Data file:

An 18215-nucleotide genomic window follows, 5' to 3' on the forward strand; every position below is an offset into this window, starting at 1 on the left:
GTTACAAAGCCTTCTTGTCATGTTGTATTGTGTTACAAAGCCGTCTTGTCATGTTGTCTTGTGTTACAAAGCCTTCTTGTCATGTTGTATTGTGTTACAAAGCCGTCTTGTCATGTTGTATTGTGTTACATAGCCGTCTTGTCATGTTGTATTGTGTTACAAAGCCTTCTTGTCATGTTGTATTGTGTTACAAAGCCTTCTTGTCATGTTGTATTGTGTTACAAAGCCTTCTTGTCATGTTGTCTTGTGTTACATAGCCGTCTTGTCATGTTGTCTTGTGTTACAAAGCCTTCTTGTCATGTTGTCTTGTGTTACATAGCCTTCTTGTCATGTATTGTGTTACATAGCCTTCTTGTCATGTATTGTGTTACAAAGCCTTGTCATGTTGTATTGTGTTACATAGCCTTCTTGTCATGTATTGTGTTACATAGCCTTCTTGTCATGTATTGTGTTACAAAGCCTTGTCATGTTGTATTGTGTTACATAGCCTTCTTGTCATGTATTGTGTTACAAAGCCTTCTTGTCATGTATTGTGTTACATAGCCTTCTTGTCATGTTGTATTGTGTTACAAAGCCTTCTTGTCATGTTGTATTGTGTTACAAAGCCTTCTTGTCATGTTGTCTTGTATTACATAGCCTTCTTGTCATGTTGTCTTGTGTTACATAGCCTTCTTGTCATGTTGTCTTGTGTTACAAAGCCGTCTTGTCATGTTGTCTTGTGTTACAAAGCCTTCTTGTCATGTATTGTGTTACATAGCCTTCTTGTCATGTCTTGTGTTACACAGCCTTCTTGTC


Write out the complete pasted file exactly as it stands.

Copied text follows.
An 18215-nucleotide genomic window follows, 5' to 3' on the forward strand; every position below is an offset into this window, starting at 1 on the left:
GTTACAAAGCCTTCTTGTCATGTTGTATTGTGTTACAAAGCCGTCTTGTCATGTTGTCTTGTGTTACAAAGCCTTCTTGTCATGTTGTATTGTGTTACAAAGCCGTCTTGTCATGTTGTATTGTGTTACATAGCCGTCTTGTCATGTTGTATTGTGTTACAAAGCCTTCTTGTCATGTTGTATTGTGTTACAAAGCCTTCTTGTCATGTTGTATTGTGTTACAAAGCCTTCTTGTCATGTTGTCTTGTGTTACATAGCCGTCTTGTCATGTTGTCTTGTGTTACAAAGCCTTCTTGTCATGTTGTCTTGTGTTACATAGCCTTCTTGTCATGTATTGTGTTACATAGCCTTCTTGTCATGTATTGTGTTACAAAGCCTTGTCATGTTGTATTGTGTTACATAGCCTTCTTGTCATGTATTGTGTTACATAGCCTTCTTGTCATGTATTGTGTTACAAAGCCTTGTCATGTTGTATTGTGTTACATAGCCTTCTTGTCATGTATTGTGTTACAAAGCCTTCTTGTCATGTATTGTGTTACATAGCCTTCTTGTCATGTTGTATTGTGTTACAAAGCCTTCTTGTCATGTTGTATTGTGTTACAAAGCCTTCTTGTCATGTTGTCTTGTATTACATAGCCTTCTTGTCATGTTGTCTTGTGTTACATAGCCTTCTTGTCATGTTGTCTTGTGTTACAAAGCCGTCTTGTCATGTTGTCTTGTGTTACAAAGCCTTCTTGTCATGTATTGTGTTACATAGCCTTCTTGTCATGTCTTGTGTTACACAGCCTTCTTGTC